The trick will be ensuring we don’t think of ethnicity as one-dimensional and that we make space for the increasing number of people with multiple identities.
How we report, understand and use ethnicity data
As part of a more effective approach in this area, at the very least all users of ethnicity data should consider ‘Single and combined response’ data as well as ‘Total response’.
‘Single and combined response’ data doesn’t lend itself to neat graphs of aggregate statistics, but it provides a richer and more nuanced understanding of how individuals of mixed ethnicity may encounter particular issues. Some of this analysis has been done before in New Zealand, but not as a matter of course. For example, an older paper from Tahu Kūkutai describes how individuals who identify with being a combination of Māori and non-Māori but who identify more strongly with non-Māori tended to be better off economically than all other Māori. On the flip side, those who identified more strongly as Māori had similar socio-economic and demographic attributes to those who were Māori-only.
Those results are similar in nature to the US research mentioned above. Together those studies, along with more recent research showing a high degree of mixed ethnicity among New Zealand-born Asians, challenge the popular perception of ‘Māori’ and ‘Asian’ as single, homogenous categories. They also show the danger of focusing too much, and placing too much weight, on simple and singular measures of ethnicity as a pathway into public policy interventions. This raises questions about how ethnicity is used in funding schools and District Health Boards.
Studies to date have been relatively broad-brush, Census data-driven, and exploratory. To really get at the heart of what might matter and be helpful to the increasingly large proportion of people with multiple ethnicities, we need more qualitative studies on their lived experience. For example, how do people of different ages within this population perceive their ethnicity, and to what extent do they face different levels of discrimination and racism? Answers to those questions could provide insights into, for example, unconscious bias or racism in frontline health decision-making.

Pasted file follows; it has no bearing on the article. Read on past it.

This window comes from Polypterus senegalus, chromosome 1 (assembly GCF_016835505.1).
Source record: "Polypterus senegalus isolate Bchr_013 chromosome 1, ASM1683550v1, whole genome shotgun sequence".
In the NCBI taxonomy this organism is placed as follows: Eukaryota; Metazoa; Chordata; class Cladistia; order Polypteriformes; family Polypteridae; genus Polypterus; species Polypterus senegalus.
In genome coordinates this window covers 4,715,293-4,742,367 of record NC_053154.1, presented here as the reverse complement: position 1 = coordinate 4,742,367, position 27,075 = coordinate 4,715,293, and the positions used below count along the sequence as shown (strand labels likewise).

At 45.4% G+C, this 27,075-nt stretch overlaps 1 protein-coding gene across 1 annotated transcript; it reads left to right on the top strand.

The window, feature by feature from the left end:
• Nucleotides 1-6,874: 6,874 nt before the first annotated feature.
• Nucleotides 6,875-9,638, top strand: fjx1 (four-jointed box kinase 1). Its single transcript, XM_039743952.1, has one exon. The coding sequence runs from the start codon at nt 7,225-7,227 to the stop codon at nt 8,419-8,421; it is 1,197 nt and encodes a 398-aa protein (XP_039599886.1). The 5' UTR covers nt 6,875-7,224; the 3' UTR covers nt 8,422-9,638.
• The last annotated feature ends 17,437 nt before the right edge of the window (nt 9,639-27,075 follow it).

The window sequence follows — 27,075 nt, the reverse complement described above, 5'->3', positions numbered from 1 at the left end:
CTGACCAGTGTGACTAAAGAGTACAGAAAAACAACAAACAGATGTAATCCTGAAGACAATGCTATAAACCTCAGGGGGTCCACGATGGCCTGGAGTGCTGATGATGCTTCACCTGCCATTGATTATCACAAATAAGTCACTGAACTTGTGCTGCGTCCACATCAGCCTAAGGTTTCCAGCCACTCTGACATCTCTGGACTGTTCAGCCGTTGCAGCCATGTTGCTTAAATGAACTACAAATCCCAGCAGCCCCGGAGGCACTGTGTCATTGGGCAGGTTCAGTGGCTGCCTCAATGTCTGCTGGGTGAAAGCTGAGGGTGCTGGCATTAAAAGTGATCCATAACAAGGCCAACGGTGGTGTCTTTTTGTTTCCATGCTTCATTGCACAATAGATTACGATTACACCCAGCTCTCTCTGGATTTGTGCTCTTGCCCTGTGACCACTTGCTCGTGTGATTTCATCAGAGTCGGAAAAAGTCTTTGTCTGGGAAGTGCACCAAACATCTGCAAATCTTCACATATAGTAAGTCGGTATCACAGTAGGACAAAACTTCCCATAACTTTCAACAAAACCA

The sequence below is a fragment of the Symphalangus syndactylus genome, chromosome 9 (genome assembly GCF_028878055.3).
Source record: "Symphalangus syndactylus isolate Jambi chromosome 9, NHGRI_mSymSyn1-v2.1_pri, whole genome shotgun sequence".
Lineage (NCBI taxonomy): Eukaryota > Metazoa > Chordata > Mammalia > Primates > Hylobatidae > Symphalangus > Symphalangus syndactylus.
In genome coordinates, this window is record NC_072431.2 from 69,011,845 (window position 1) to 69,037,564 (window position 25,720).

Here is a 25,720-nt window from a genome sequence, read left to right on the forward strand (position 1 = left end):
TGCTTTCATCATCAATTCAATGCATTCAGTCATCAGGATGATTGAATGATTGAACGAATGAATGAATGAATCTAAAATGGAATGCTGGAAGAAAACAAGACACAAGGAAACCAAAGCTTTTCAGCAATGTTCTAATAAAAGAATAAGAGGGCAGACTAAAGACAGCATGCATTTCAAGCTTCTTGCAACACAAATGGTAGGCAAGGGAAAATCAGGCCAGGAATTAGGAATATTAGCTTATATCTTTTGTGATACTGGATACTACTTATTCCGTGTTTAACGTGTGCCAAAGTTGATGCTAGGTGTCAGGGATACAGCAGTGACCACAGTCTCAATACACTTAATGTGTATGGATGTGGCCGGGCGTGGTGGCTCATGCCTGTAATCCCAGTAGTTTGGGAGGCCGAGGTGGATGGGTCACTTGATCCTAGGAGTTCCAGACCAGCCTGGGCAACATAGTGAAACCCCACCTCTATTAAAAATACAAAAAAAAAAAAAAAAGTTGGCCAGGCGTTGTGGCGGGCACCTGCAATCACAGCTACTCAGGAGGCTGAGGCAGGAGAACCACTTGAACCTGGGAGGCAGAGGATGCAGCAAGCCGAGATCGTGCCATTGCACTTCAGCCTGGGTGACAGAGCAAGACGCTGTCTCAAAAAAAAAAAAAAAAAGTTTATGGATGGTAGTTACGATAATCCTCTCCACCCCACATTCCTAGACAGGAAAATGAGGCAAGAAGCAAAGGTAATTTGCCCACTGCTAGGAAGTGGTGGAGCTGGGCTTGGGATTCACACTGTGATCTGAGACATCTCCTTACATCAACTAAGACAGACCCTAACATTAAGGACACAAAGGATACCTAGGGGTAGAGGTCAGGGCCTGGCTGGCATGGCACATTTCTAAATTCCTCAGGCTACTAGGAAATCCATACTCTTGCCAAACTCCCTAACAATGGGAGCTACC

At the most basic level, any research into people with multiple ethnicities provides recognition and a much-needed voice for this understudied population. And in particular, a greater focus on qualitative research will provide policy-makers with a much more accurate and nuanced understanding of the lived experiences and needs of this group, which now stands at more than half a million people.
About the author
EeMun Chen is a Senior Consultant with MartinJenkins working from the Auckland office. She is an evaluation and research professional who also provides advisory, strategic and research work in the economic development, innovation, migration, diversity and wellbeing fields. Her depth of experience across a number of areas allows her to ask the right questions and find the necessary data and information to enable her to add value and provide a robust evidence base for client projects.
EeMun joined MartinJenkins in 2011 after a 10-year career in research, evaluation and policy roles in the then-Ministry of Economic Development (MED) and the British Medical Association in the UK. She has an MSc in Industrial and Organisational Psychology and a BA in Psychology from the University of Canterbury. She is a trained facilitator in LEGO® Serious Play, a member of New Zealand’s and Australia’s professional evaluation organisations (ANZEA and AES) and a member of the Data Visualization Society.